For many people, equalizing problems are a matter of technique, and easily overcome by changing a few basic aspects of your descent. Start by equalizing on the surface (and even for an hour or two before your dive begins). Descending on a line can help divers to monitor the pace of their descent, and to control it if necessary. In this way, it’s easy to stop in mid-water to equalise properly before descending to greater depths; or to ascend slightly and try again if problems occur.

If you are using the Valsalva Maneuver, make sure to always descend feet first, as equalizing using this method requires considerably more force on a headfirst descent. Looking upwards can also help as the extension of your neck naturally opens your Eustachian tubes. Similarly, if you are experiencing equalizing problems with only one of your ears, angle that ear towards the surface to try and straighten the tube, thereby allowing the air to pass through more easily.

Specific Equalizing Problems

If you’ve tried all of the technique adjustments listed above and still have trouble equalizing, consider whether there are any factors that could be affecting you specifically. The most likely cause of temporary problems is congestion, whether it’s triggered by a cold, seasonal allergies, inflammation, or infections of the ears, nose or throat. Any of these conditions can cause an abnormal buildup of mucus in the Eustachian tubes, making it impossible for air to pass through and equalise your middle ear.

If you think that congestion could be the cause of your troubles, the only real option is to wait until it subsides. Although decongestants can clear your tubes temporarily, there is a risk of the medication wearing off whilst you’re underwater. In this case, mucus may start to collect again, causing you to suffer a painful and damaging reverse block during your ascent. Be aware that congestion can also be caused by alcohol, tobacco and certain foods (specifically dairy). Try cutting these factors out to see if it makes a difference.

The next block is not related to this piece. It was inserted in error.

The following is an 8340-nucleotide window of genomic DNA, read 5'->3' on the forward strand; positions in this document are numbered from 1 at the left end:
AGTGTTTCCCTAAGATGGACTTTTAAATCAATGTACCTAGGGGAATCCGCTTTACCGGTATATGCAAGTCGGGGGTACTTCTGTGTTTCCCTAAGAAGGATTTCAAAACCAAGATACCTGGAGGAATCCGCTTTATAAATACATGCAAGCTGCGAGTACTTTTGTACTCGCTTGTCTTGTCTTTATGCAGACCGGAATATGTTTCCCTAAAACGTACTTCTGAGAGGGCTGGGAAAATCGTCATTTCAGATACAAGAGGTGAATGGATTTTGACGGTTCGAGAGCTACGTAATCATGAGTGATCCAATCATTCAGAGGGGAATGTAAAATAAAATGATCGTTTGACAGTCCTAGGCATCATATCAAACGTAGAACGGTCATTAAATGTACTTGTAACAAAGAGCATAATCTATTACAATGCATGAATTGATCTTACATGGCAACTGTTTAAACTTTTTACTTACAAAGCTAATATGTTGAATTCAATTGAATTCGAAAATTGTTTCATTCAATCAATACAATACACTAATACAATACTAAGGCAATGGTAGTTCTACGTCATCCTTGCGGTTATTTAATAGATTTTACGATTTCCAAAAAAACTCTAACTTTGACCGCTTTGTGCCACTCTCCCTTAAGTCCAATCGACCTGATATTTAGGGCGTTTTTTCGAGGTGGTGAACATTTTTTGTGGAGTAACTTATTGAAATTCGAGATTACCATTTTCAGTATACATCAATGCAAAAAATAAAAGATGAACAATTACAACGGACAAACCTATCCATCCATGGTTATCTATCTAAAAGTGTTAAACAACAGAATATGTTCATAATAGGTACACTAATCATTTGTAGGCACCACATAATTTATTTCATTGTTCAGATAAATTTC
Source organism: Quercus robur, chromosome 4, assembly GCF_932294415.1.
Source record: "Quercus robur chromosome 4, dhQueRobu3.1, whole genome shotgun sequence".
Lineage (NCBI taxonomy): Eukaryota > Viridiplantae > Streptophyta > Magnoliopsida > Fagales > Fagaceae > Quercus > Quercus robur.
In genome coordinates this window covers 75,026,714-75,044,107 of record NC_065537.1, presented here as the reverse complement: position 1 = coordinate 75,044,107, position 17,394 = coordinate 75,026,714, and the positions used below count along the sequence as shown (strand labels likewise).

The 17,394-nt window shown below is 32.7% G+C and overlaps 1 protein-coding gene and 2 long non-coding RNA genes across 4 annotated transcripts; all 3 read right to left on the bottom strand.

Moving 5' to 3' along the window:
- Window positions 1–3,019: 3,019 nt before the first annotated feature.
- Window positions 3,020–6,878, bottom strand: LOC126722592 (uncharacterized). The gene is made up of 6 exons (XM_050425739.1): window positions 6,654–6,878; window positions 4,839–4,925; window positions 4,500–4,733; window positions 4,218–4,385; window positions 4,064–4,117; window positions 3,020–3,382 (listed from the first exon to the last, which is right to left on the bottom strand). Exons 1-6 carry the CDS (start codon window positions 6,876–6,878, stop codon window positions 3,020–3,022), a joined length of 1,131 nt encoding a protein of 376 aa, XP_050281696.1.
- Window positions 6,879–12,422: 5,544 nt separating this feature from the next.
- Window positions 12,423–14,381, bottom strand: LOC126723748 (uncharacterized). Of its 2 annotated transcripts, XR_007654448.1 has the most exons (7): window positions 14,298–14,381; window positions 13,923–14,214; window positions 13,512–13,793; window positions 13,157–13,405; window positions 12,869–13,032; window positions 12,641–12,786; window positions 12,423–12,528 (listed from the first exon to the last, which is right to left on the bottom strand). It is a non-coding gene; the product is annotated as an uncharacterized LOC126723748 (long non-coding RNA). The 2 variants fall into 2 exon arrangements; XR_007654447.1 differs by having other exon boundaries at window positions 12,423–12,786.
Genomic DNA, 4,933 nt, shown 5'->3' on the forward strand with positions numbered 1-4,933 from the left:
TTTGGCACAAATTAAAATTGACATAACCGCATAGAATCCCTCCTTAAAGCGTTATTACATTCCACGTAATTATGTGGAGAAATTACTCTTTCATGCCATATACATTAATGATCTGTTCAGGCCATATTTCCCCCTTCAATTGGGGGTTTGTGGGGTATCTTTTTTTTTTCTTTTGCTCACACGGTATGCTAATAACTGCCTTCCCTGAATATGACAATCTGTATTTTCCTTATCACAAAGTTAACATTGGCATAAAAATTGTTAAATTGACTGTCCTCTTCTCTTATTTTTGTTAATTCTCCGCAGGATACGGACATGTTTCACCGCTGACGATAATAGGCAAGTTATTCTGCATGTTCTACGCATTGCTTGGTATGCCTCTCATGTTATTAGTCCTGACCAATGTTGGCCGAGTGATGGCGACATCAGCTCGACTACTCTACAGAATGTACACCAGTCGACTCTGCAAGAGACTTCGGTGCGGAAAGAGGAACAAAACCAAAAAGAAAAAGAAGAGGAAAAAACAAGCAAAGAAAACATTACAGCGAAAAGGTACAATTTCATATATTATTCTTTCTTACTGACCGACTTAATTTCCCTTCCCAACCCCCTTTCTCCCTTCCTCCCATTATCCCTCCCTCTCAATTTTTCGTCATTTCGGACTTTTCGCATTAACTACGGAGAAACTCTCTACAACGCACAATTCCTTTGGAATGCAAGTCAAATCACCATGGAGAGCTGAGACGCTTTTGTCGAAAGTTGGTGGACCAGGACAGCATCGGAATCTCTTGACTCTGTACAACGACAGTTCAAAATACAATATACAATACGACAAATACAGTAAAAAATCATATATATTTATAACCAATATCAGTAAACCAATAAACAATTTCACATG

Parents of scuba diving kids should be aware that age can have an impact on equalisation, too. Children naturally have smaller, flatter Eustachian tubes and often it can be difficult for kids to open them wide enough to allow sufficient air in. If you think that this may apply to your children, get them to descend as slowly as possible while equalizing almost constantly using several different techniques. Otherwise, you may have to wait for them to get a little older before trying diving again.

Lastly, if you have a history of infections, surgery or damage to your ears or nose, this could be the cause of your equalizing problems. In particular, a deviated nasal septum can make it difficult for air to pass effectively through the Eustachian tubes. Problems like these need to be addressed on a case-by-case basis, and your best option is to schedule an appointment with your ear, nose and throat specialist (ENT) before your next dive.

Jessica Macdonald
Originally from the UK, Jessica now lives on South Africa's spectacular east coast. She's a qualified PADI Open Water Scuba Instructor, as well as a keen conservationist and shark fanatic. When she's not underwater, she can be found at her computer where she works as a freelance diving and travel writer.